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Refresh your mind & body with a simple technique


In school you learned a bunch of things. But did you learn to control your nerves? Probably not. There is a is a simple technique that will help you relax and refresh in minutes.

The word “meditate” brings up thoughts of candles, incense and chanting. Forget about them. I prefer to say I’m “collecting my thoughts.”

All you need is a quiet place and about 15 minutes. After which you’ll feel like it’s a new day.


When you’re keyed up or stressed, it’s harder to relax. Forget trying to nap because all the things that need to be done swirl around in your head. 

It’s impossible to think of “nothing.” So, you must have something to think about, or your mind will run away with the thoughts it has collected.

When you’re stressed or tired, it becomes harder to make decisions or think and for people to be around each other. Think about the arsenic hour, 4 p.m., when all the goals and deadlines of the day converge. Before this happens is the perfect time to go someplace quiet and meditate.


Try this to turn off your mind and refresh your nerves.

Consciously relax your breathing by taking long breaths. Inhale for about 3 seconds. Exhale for 5 seconds and really push out the air that’s deep. This clears your lungs to accept more oxygen. Tense people take shorter breaths.

Be aware of tight muscles in your neck or shoulders. Is your tongue pressed against the top of your mouth? Deep breathing will relax tight muscles.

Your eyes take in millions of bits of information every minute; no wonder they get tired and burn. Try this. Loosen or remove your shoes, which hold in heat.

Close your eyes for 30 seconds. Now open them a few seconds. Feel how hard it is to keep them open. Repeat this a few times and your eyes will stay closed naturally.

With your eyes closed, think of a ball rolling around in a circle inside of a hoop. Breathe in as the ball rolls up, breathe out as is rolls down. Your eyes may start to follow the ball. It’s an involuntary response that pulls tension from your eyes.

Stay with me.

Although the ball and hoop technique sounds easy, it requires concentration. Outside thoughts may creep in. That’s okay. Just go back to the ball and hoop.


Now you are ready to add the mantra, a nonsense phrase that means nothing—that’s the goal, to think of nothing. One mantra is “sot-nom.”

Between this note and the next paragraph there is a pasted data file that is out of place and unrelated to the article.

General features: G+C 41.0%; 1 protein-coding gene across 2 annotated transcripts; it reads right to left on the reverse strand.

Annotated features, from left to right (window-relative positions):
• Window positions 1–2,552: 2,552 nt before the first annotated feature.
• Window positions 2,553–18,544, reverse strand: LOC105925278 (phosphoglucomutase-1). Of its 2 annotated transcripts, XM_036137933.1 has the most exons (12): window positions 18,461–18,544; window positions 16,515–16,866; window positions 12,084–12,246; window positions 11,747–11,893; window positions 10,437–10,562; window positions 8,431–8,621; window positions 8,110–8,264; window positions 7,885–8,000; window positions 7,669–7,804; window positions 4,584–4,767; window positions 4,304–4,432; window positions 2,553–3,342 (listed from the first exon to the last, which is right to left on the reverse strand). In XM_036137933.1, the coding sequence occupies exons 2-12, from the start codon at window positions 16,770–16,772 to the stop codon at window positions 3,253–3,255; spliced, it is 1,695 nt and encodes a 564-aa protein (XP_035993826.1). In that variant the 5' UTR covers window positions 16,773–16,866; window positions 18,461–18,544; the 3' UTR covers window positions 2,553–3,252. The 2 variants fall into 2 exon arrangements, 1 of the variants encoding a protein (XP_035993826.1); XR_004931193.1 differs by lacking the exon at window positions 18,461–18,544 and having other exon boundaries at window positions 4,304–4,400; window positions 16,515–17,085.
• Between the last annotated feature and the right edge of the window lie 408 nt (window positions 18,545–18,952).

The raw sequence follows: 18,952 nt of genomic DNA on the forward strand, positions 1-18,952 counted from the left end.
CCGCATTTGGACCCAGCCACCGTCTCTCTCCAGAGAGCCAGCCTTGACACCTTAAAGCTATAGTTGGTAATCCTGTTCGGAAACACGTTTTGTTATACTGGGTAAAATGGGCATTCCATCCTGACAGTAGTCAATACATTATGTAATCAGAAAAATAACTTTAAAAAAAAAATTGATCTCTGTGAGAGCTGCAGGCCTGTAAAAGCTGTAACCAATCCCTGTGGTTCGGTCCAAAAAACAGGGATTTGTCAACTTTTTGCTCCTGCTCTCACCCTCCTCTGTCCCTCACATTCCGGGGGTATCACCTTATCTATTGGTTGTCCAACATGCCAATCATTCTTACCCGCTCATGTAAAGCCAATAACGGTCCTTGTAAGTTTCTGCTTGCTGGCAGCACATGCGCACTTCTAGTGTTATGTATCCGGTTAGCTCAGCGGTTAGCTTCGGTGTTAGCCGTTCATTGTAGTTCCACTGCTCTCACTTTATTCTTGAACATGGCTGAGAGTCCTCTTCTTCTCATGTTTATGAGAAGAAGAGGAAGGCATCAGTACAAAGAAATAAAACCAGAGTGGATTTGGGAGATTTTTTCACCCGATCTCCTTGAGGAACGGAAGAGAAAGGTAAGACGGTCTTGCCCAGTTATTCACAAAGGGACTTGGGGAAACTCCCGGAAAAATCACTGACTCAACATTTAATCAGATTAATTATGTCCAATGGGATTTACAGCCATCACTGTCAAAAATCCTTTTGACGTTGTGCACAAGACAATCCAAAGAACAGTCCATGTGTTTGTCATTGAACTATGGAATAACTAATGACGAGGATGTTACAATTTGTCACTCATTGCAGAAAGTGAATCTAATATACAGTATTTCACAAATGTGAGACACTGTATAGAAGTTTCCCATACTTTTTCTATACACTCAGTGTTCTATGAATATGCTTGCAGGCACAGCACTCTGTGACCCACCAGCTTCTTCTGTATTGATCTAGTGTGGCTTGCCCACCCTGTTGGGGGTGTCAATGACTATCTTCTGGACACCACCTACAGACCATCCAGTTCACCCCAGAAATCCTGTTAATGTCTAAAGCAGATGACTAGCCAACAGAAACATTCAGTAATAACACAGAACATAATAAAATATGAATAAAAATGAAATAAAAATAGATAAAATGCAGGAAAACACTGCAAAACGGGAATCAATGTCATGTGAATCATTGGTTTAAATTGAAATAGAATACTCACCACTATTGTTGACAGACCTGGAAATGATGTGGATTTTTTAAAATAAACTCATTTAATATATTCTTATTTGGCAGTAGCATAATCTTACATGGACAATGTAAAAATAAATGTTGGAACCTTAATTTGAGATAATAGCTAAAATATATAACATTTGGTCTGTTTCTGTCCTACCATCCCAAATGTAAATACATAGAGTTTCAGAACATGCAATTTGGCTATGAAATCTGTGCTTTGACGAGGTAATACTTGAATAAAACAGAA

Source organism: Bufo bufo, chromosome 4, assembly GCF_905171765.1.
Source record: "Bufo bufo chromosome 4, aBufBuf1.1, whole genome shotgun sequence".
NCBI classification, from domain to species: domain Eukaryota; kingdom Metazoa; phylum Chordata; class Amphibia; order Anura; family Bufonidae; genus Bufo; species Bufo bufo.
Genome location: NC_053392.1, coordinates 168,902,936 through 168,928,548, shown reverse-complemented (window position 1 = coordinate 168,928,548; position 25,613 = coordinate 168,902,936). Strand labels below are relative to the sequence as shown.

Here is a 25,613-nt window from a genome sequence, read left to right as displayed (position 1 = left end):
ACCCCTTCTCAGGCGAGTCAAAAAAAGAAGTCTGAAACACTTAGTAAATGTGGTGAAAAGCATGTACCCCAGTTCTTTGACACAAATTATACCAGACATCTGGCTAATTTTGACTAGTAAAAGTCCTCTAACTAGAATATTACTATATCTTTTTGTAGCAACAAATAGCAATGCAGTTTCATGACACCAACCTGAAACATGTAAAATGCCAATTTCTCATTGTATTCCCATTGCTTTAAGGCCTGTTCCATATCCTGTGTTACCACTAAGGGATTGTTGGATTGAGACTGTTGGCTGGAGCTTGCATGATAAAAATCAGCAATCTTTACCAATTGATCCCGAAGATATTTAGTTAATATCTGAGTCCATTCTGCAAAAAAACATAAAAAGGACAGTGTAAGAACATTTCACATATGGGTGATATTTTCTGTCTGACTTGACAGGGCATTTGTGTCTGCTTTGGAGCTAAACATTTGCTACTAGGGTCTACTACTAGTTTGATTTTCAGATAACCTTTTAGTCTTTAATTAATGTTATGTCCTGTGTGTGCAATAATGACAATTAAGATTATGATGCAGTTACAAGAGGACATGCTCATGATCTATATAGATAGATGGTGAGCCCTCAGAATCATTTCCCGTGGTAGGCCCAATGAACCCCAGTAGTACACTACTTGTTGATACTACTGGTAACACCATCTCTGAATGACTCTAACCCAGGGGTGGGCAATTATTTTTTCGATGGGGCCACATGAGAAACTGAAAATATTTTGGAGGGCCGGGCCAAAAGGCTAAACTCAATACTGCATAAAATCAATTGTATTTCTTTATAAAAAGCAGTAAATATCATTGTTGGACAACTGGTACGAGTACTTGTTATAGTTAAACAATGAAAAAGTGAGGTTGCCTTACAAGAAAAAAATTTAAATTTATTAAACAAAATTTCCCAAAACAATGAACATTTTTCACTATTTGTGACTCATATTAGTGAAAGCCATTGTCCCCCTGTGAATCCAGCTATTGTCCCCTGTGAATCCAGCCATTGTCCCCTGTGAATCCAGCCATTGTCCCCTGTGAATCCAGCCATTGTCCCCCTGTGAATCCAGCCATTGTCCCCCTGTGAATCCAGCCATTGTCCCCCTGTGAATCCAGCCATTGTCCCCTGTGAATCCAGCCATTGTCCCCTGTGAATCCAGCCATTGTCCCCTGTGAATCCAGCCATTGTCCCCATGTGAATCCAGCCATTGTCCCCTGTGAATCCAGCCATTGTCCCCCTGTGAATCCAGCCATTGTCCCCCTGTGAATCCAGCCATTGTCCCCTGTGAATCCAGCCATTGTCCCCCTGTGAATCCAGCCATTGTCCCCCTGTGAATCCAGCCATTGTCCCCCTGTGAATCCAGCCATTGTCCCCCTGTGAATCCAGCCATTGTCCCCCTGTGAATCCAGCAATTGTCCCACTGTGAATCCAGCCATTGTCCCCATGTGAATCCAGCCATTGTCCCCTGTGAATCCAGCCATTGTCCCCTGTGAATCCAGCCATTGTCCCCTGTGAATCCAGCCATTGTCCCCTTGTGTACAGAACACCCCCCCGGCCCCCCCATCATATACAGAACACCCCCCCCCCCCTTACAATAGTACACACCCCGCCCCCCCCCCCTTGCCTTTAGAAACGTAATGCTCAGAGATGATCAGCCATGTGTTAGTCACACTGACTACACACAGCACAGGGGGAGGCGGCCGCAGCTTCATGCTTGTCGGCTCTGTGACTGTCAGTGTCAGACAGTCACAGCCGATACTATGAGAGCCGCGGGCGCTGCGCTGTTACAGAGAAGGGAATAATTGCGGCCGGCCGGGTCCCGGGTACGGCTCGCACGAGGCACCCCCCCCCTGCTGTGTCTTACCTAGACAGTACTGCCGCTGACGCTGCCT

Keep your eyes closed and think “sot” when you inhale, “nom” when you exhale and keep your mind focused on the rhythm. Outside thoughts will be pushed aside by the mantra. 

It helps to visualize the phrase, or imagine hearing it, or drawn out in a long sound. For me the transition from a full exhale until I inhale is where I sometimes lose the mantra. Not a problem. Just get back to it. Remember to breathe deep.

Keep going and you go into a dream-like state—that gray area between being awake and asleep. Thoughts will get jumbled the way they do in a dream. You may feel your eyes start to flutter from side to side, or your eyes may look up and toward the center of your forehead. That’s a good sign. When done right, heat radiates from the forehead.

Movement of the eyes is similar to Rapid Eye Movement (REM) sleep that is associated with dreaming.

Don’t be surprised if the solution to a problem “pops into your head.”


You only need to turn off your mind for a few seconds. My theory is that “going under” allows your mind to catch up with the rate of stimulation that is coming at it. It’s sort of like when you re-boot a computer that has been trying to do too many tasks at once.

Once you’ve gone under and let your body go limp and relaxed, it’s like a new day. Your eyes have cooled.

You’ll find you have more energy and work more efficiently and happier. You may also wonder why so many people are tense.

Even if you don’t go under, you’ll feel better because some of the tension will be gone.


It’s important to watch for signs of tension and stress that indicate you’re getting overheated. Tight muscles, burning eyes and trouble concentrating are your body’s way of saying “Enough! It’s break time.”

Do not wait until stress is at a 10. Stop when it’s a 5 and it will be easier to eliminate through meditation.

I’ve read that “morning people” and “night people” both have a down period between 2 and 4 p.m. What a terrible time of day to have meetings or do difficult tasks. No wonder some cultures take a “siesta.”


Make time to relax.
I was taught to meditate in the morning, but I rarely use it then. Some say it wakes you up; I tend to fall back asleep. 

I also was taught to meditate sitting up, so I did not fall asleep. I meditate lying down. Hey, if sleep is what my body wants…why not? This is high quality sleep.

You must have quiet without interruptions. If noise is a problem, get a “white” noise machine with ear buds, or turn on a fan. The hum will block some outside noises.

After 35 years of meditation, as soon as I close my eyes and think “sot-nom” my body knows what I want and the process happens nearly immediately.

Give meditation a try, you have nothing to lose but your stress.

posted 02.26.2010

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